Stocks end sharply lower as oil hits two-year high
U.S. stocks tumbled Tuesday, with major market indexes suffering their biggest losses in months, as fears of spreading unrest in the Middle East drove crude oil prices higher for a second day.
The Dow Jones industrial average slumped 178.46 points, or 1.4%, to close at 12,212.79. It was the blue-chip index’s largest percentage decline since Nov. 16.
Broader indexes fell more sharply, with the Standard & Poor’s 500 index losing 27.57 points, or 2%, to 1,315.44, its worst one-day loss since Aug. 11.
Crude oil futures for March delivery closed at $93.57 a barrel, the highest price since Oct. 2008, as the energy market continued to be rocked by the popular revolt in Libya and by a major demonstration against the government in Bahrain.
Early Tuesday the price rose as high as $94.49 in futures trading in New York, then pulled back after Saudi Arabia’s oil minister, Ali Ibrahim Naimi, said the Organization of the Petroleum Exporting Countries would be ready to produce more oil if needed -- but that for now, “there is absolutely no shortage of supply."
Later in the session crude prices rose again after Libyan strongman Moammar Kadafi pledged to die a martyr rather than give in to popular calls to resign.
The market fears that Kadafi could opt for a “scorched-earth policy” if he’s eventually forced out, said Phil Flynn, a commodities analyst at PFG Best Research in Chicago.
Libya is the world’s 12th-largest oil exporter, so any interruption of supplies from the North African country could lead to higher prices if it wasn’t made up by other producers, analysts said.
On Wall Street, Tuesday’s setback had been expected after violence in Libya escalated over the weekend.
The U.S. stock market has been in a steady uptrend since early September, buoyed by expectations that the economic recovery would gain momentum in 2011. The Dow and other indexes had reached multiyear highs Friday.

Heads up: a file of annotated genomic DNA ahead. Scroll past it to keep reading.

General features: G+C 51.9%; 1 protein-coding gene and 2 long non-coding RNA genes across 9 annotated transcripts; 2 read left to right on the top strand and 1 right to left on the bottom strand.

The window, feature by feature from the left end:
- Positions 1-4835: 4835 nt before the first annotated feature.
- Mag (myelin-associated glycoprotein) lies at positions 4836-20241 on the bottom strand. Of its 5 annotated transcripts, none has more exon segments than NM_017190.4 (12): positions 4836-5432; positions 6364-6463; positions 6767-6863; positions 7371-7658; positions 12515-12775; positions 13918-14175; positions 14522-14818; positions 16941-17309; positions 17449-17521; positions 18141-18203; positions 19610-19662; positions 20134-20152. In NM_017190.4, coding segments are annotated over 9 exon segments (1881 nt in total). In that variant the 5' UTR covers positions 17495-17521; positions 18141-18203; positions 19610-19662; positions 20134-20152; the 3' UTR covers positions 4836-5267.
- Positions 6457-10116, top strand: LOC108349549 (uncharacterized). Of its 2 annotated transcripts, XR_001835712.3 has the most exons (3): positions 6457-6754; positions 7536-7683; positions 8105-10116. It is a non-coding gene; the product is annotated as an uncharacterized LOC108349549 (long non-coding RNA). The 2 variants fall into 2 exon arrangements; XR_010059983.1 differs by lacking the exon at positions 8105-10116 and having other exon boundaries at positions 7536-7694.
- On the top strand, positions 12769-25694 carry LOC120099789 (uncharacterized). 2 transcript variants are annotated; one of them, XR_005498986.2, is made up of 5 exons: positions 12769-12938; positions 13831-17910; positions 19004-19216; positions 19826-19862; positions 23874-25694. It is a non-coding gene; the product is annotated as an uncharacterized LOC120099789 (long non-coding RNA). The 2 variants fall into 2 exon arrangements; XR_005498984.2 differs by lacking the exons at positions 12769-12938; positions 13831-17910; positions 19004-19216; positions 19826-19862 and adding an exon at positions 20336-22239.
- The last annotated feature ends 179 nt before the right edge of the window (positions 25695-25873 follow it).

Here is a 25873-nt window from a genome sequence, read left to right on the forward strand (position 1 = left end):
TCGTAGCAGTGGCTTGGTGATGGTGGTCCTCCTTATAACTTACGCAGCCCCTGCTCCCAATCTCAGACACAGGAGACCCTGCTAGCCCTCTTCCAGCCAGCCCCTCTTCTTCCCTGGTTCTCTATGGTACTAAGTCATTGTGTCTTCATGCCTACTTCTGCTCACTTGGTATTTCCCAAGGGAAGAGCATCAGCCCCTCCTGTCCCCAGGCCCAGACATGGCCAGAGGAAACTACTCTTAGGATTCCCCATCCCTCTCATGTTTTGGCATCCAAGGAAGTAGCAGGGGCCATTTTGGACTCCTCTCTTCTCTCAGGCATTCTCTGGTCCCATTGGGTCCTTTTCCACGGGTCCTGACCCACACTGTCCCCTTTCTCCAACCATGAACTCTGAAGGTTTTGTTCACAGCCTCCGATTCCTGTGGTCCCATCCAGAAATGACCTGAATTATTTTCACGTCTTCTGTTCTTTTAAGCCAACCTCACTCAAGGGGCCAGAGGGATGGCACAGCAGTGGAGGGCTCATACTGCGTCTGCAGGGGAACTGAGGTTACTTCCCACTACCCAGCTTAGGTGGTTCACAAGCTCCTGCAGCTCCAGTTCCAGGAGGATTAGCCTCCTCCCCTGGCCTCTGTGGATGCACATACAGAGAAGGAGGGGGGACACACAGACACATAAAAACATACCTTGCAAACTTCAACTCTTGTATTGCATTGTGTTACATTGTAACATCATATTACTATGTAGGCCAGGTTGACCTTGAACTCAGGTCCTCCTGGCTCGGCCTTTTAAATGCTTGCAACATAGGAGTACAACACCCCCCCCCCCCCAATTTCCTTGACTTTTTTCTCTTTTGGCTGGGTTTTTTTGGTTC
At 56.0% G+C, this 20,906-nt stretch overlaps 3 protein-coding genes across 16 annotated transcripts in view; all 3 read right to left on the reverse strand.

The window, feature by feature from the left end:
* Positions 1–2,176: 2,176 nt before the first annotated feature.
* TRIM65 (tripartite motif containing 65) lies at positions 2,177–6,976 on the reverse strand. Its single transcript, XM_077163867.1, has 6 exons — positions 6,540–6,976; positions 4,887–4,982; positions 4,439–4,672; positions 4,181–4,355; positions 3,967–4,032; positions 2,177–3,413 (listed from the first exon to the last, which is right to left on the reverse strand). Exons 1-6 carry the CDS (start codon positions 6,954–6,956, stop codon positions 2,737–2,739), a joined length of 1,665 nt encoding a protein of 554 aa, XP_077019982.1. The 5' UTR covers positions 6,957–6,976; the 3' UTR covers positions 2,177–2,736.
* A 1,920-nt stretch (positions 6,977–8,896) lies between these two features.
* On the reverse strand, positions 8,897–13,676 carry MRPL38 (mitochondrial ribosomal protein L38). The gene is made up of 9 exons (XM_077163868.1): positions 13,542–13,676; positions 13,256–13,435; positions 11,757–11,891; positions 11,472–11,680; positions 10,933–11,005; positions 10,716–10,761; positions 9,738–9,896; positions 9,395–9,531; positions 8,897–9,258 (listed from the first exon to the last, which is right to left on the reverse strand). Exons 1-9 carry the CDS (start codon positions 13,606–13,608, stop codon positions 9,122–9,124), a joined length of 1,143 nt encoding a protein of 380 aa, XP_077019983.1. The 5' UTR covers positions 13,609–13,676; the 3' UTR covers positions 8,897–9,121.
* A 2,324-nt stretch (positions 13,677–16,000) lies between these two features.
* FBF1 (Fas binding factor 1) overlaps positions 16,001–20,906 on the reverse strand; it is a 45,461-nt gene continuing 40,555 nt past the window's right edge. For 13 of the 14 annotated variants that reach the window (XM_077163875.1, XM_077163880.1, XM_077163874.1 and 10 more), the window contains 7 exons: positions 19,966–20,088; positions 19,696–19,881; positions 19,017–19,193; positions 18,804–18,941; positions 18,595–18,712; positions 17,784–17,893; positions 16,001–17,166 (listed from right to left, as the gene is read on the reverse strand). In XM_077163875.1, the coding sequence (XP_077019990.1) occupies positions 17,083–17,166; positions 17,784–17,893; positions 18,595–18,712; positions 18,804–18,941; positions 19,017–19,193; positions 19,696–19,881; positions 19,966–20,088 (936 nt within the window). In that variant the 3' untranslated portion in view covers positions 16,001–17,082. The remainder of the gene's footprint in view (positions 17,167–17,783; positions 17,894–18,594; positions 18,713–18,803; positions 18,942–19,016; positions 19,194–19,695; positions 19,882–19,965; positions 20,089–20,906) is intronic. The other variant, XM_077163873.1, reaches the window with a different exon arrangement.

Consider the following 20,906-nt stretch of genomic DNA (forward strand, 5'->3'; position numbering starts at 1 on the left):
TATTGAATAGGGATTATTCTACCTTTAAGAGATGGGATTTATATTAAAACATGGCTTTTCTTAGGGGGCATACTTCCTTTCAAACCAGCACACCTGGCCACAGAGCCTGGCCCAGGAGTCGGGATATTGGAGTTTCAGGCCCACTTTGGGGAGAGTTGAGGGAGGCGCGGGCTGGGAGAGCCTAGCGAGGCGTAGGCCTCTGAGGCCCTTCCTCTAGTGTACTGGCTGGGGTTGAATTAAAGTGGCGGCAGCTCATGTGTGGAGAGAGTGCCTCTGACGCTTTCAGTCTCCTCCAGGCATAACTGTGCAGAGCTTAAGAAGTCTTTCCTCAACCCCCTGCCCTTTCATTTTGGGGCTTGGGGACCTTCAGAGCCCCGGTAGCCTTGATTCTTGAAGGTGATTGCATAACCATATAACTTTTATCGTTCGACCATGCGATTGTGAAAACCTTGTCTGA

A pullback of even 10% in key indexes would be considered a normal “correction” within a continuing bull market, analysts noted.
The question is whether further unrest in the Middle East could push oil prices to levels that would threaten to sharply slow the global economy. That could drive more investors out of stocks and other risky investments.
“The thing that’s scaring people is the speed with which things are occurring” in the Middle East, said Peter Beutel, head of trading advisory firm Cameron Hanover in New Canaan, Conn.
Shares of airlines and other transportation companies were hit hard in Tuesday's slump on worries about fuel costs. UAL, parent of United and Continental, dived $2.48, or 9.2%, to $24.44. FedEx dropped $5.03, or 5.1%, to $93.29.
Some energy stocks rallied. Exxon Mobil rose 94 cents to $85.44 and Chevron added $1.60 to $100.32. But most energy issues were lower with the broad market. Occidental Petroleum slid $5.23 to $102.14.
Some investors pushed money into the classic havens of U.S. Treasury bonds and precious metals. The five-year T-note yield fell to a three-week low of 2.13% from 2.27% on Friday. Yields fall as bond prices rise.
Gold futures in New York rose $12.30 to $1,400.50 an ounce, nearing the record high closing price of $1,422.60 reached Jan. 3.
-- Tom Petruno
Photo: Oil traders in New York on Tuesday. Credit: Mario Tama / Getty Images